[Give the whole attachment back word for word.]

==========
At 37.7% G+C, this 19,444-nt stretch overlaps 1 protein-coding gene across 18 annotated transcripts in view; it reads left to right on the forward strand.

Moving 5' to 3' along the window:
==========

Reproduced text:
At 37.7% G+C, this 19,444-nt stretch overlaps 1 protein-coding gene across 18 annotated transcripts in view; it reads left to right on the forward strand.

Moving 5' to 3' along the window: